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I have a string in the format of:

3:00 pm on Aug 28

What would be the best way to verify that a valid time and valid date is contained within this string? My first thought was to split the string and use two regexs to match a time and the other one to match that specfic date format (abbreviate month day). However I'm having a little bit of trouble with the second regex (the one for the specfic date format). How else could one go about verifying the string is in the correct format?

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up vote 3 down vote accepted

You can try this:

public boolean isValid( String dateStr ) {

    //    K: hour of the day in am/pm
    //    m: minute of a hour
    // 'on': static text
    //  MMM: name of the month with tree letters
    //   dd: day of the month (you can use just d too)
    DateFormat df = new SimpleDateFormat( "K:m a 'on' MMM dd", Locale.US );

    try {
        df.parse( dateStr );
        return true;
    } catch ( ParseException exc ) {

    return false;


More about the format string here:

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Use java.text.SimpleDateFormat. Use a format string something like HH:mm aa 'on' MMM dd.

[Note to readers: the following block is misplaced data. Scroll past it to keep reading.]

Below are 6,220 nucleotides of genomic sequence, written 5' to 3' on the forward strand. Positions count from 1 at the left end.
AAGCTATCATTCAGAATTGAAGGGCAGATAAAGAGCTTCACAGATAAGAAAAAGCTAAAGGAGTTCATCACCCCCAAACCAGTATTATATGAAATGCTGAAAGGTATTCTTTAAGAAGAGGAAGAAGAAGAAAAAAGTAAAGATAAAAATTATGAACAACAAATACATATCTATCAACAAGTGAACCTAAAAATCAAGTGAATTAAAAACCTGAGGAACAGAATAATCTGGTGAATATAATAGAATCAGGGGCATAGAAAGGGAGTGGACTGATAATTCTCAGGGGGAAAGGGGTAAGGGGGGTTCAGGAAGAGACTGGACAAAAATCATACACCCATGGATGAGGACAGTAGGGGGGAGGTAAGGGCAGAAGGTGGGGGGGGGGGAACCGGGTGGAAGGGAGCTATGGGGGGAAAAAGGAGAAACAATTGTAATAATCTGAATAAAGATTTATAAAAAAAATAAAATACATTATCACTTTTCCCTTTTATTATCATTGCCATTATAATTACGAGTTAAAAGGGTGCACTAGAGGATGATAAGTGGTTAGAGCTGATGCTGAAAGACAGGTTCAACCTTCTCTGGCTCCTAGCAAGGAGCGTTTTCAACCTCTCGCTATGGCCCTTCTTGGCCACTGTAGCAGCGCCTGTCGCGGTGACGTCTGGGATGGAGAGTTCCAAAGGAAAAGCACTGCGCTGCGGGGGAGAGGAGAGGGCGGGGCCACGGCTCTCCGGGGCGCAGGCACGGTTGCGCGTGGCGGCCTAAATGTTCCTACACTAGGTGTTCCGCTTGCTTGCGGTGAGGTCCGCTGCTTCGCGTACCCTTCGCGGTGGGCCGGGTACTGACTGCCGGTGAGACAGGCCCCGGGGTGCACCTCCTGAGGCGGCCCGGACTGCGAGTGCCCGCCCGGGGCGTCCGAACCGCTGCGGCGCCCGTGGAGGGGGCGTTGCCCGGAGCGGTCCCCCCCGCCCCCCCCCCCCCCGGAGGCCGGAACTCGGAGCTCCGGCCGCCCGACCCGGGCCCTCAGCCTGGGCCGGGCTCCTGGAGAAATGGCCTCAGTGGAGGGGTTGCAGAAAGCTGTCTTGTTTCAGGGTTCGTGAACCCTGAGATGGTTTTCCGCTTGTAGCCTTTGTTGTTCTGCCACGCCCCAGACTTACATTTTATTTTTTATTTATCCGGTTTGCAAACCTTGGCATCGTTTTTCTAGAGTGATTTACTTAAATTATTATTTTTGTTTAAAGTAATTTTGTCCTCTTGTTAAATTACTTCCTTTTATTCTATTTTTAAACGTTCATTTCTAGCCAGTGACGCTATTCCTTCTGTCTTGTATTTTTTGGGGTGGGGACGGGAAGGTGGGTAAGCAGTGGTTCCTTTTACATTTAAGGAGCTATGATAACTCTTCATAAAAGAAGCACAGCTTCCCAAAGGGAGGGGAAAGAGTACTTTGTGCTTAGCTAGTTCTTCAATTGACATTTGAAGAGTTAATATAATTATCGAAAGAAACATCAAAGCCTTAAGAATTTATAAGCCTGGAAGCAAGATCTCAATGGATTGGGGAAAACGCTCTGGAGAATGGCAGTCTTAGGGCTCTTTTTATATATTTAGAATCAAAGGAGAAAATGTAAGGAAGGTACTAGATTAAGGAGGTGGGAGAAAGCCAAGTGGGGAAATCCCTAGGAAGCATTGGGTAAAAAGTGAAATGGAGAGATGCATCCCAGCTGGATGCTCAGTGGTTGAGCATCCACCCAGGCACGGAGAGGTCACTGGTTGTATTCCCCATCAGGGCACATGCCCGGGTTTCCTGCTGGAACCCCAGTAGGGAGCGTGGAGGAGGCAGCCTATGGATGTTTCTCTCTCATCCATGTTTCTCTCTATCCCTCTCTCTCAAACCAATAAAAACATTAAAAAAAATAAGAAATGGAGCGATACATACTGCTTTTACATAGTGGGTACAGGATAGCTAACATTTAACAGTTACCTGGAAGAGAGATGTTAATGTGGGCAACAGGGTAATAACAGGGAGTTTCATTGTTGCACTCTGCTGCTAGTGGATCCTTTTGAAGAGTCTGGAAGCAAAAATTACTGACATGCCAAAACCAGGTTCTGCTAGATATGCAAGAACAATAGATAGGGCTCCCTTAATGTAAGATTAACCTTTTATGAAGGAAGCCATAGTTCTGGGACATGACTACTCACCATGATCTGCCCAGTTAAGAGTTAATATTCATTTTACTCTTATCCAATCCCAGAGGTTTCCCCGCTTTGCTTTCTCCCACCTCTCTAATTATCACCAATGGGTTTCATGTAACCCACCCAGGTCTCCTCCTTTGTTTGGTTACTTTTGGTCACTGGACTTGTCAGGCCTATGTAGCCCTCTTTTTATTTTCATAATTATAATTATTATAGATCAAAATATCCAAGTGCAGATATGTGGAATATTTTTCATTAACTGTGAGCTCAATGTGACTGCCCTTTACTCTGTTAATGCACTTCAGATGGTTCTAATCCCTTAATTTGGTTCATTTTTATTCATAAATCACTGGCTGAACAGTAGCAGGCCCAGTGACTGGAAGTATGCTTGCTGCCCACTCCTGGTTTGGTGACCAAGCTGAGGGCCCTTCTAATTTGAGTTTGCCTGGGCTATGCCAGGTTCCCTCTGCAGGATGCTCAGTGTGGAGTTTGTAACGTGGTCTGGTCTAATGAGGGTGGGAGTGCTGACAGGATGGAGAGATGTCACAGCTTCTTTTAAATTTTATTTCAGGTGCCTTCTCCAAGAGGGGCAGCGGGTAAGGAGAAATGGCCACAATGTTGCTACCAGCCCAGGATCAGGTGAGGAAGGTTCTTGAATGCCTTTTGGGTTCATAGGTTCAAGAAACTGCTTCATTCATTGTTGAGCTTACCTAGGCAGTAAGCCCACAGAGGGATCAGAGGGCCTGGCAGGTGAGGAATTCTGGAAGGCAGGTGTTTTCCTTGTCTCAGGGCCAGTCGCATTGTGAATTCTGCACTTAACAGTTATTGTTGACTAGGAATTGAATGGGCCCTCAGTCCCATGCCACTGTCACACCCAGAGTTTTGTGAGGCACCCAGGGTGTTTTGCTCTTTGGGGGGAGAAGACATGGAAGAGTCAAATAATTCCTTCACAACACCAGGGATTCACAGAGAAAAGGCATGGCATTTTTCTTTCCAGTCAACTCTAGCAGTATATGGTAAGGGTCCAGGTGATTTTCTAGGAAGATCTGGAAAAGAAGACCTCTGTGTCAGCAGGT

You may have to add yyyy to the format string and 2012 to your input.

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I think he's trying to check if a pre-existing string is valid as opposed to create a new date-string. Correct me if I'm wrong. – arshajii Aug 28 '12 at 23:00
Just call parse() with your string, it will throw a ParseException if it doesn't fit the format. You get the returned Date for free! You might want to set isLenient to false. Use the 2-argument form of parse if you want to make sure the whole input string was used. – Keith Randall Aug 28 '12 at 23:02

Use SimpleDateFormat and make sure it doesn't use lenient parsing:

try {
  DateFormat df = new SimpleDateFormat("h:mm a 'on' MMM dd", Locale.US);
  Date dt = df.parse(s);
} catch (ParseException pe) {
  // Wrong format
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Sorry João, I didn't see your answer. – davidbuzatto Aug 28 '12 at 23:04

There are some helpful examples here:

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